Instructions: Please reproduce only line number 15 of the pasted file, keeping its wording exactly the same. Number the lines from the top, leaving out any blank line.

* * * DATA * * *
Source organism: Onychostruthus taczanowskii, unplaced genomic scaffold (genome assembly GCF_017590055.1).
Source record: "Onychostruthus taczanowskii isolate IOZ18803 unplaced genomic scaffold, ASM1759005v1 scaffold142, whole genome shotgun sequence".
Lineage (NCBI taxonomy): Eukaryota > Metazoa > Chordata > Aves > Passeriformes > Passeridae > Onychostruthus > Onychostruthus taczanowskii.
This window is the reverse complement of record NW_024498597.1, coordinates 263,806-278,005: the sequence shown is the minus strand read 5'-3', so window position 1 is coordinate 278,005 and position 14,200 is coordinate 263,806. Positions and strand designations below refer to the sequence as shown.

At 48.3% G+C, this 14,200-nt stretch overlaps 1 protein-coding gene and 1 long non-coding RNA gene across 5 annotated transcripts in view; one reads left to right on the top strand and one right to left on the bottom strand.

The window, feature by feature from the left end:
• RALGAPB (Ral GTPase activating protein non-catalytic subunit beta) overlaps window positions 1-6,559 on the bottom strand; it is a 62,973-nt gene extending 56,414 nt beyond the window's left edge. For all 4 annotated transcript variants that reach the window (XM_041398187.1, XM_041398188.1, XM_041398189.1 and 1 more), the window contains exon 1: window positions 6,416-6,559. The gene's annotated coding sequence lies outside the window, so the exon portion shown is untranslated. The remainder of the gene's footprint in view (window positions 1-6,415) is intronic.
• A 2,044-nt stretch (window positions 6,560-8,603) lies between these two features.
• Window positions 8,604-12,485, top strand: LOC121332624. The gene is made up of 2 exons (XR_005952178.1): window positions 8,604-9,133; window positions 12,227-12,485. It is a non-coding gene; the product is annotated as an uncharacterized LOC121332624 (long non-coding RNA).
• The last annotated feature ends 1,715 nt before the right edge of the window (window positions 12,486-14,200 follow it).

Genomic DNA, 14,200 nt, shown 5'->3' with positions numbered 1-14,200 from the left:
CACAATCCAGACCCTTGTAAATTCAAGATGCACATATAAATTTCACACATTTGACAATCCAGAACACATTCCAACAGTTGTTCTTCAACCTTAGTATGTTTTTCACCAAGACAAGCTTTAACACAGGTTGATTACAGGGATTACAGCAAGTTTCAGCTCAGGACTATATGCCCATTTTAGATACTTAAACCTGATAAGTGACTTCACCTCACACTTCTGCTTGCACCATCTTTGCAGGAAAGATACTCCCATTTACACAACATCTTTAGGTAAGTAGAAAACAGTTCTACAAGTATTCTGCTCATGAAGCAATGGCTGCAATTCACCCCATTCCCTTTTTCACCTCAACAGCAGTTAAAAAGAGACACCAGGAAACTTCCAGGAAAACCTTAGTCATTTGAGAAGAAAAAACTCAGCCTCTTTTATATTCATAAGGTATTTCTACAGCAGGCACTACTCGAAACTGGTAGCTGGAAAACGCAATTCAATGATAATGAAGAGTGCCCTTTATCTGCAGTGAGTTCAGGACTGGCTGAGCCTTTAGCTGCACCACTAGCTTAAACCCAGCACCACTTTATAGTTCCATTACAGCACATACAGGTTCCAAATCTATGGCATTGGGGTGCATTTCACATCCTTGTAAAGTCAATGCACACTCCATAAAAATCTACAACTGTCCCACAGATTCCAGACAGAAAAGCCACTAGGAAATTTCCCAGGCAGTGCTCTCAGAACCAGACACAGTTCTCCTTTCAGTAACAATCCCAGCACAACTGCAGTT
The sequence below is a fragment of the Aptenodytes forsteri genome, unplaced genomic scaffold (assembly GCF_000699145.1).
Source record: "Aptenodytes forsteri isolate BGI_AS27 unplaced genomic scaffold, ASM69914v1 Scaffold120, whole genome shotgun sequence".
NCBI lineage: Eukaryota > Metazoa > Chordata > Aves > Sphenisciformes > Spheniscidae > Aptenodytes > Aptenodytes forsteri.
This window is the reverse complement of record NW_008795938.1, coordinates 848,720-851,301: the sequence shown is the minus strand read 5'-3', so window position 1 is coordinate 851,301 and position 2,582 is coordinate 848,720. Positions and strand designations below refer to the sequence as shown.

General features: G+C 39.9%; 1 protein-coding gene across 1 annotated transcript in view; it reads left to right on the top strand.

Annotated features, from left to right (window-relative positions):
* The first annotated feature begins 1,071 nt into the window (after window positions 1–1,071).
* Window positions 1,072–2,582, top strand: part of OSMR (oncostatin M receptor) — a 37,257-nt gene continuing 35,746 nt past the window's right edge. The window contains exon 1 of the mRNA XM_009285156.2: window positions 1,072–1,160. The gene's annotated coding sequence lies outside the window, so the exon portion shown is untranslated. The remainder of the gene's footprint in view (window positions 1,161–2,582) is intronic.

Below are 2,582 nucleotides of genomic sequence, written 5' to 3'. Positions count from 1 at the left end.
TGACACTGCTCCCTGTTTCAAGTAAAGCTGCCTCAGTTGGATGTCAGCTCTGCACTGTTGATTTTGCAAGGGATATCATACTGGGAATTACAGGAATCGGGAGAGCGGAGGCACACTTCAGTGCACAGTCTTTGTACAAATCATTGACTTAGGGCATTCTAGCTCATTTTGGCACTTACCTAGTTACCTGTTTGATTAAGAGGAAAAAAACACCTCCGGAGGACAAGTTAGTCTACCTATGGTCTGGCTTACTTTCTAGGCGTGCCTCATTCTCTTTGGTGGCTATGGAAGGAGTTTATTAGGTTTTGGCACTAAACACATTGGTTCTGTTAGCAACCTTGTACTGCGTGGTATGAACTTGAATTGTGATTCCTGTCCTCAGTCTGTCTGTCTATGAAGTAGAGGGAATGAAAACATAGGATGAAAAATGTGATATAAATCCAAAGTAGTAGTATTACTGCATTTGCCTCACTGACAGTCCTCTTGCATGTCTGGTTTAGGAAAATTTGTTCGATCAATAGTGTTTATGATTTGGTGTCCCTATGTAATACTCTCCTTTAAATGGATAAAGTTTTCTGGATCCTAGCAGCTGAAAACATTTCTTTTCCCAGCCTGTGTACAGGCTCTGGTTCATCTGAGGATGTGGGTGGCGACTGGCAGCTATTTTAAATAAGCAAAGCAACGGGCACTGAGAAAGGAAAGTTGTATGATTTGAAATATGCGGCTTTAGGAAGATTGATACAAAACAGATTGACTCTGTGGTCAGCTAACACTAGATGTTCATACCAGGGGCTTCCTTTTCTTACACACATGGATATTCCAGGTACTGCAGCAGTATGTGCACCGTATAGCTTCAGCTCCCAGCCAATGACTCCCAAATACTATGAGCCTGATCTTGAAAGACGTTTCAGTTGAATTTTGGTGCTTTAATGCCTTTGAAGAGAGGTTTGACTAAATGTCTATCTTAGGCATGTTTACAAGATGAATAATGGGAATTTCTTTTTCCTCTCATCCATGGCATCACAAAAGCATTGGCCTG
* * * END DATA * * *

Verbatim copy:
NCBI lineage: Eukaryota > Metazoa > Chordata > Aves > Sphenisciformes > Spheniscidae > Aptenodytes > Aptenodytes forsteri.